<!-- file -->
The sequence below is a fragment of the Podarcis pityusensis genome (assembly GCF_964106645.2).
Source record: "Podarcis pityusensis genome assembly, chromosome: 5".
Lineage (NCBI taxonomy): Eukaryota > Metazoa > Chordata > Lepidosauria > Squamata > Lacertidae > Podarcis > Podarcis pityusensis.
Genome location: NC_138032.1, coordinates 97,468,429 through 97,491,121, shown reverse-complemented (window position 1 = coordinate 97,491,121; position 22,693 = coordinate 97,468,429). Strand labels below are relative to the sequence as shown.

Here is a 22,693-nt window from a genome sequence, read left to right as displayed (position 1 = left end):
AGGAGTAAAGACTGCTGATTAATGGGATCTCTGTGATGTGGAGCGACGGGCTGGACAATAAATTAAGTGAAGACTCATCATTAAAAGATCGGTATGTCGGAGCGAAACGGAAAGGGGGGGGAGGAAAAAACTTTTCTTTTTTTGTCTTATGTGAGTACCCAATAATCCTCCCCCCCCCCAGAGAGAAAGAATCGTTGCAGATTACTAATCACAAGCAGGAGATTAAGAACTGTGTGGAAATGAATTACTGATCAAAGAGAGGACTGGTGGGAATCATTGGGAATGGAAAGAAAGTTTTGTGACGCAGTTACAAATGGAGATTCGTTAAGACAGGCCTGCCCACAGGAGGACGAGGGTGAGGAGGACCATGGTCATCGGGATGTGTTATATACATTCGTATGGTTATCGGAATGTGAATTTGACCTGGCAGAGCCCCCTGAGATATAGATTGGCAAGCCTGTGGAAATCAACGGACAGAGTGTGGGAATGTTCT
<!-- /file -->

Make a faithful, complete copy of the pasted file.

The sequence below is a fragment of the Podarcis pityusensis genome (assembly GCF_964106645.2).
Source record: "Podarcis pityusensis genome assembly, chromosome: 5".
Lineage (NCBI taxonomy): Eukaryota > Metazoa > Chordata > Lepidosauria > Squamata > Lacertidae > Podarcis > Podarcis pityusensis.
Genome location: NC_138032.1, coordinates 97,468,429 through 97,491,121, shown reverse-complemented (window position 1 = coordinate 97,491,121; position 22,693 = coordinate 97,468,429). Strand labels below are relative to the sequence as shown.

Here is a 22,693-nt window from a genome sequence, read left to right as displayed (position 1 = left end):
AGGAGTAAAGACTGCTGATTAATGGGATCTCTGTGATGTGGAGCGACGGGCTGGACAATAAATTAAGTGAAGACTCATCATTAAAAGATCGGTATGTCGGAGCGAAACGGAAAGGGGGGGGAGGAAAAAACTTTTCTTTTTTTGTCTTATGTGAGTACCCAATAATCCTCCCCCCCCCCAGAGAGAAAGAATCGTTGCAGATTACTAATCACAAGCAGGAGATTAAGAACTGTGTGGAAATGAATTACTGATCAAAGAGAGGACTGGTGGGAATCATTGGGAATGGAAAGAAAGTTTTGTGACGCAGTTACAAATGGAGATTCGTTAAGACAGGCCTGCCCACAGGAGGACGAGGGTGAGGAGGACCATGGTCATCGGGATGTGTTATATACATTCGTATGGTTATCGGAATGTGAATTTGACCTGGCAGAGCCCCCTGAGATATAGATTGGCAAGCCTGTGGAAATCAACGGACAGAGTGTGGGAATGTTCT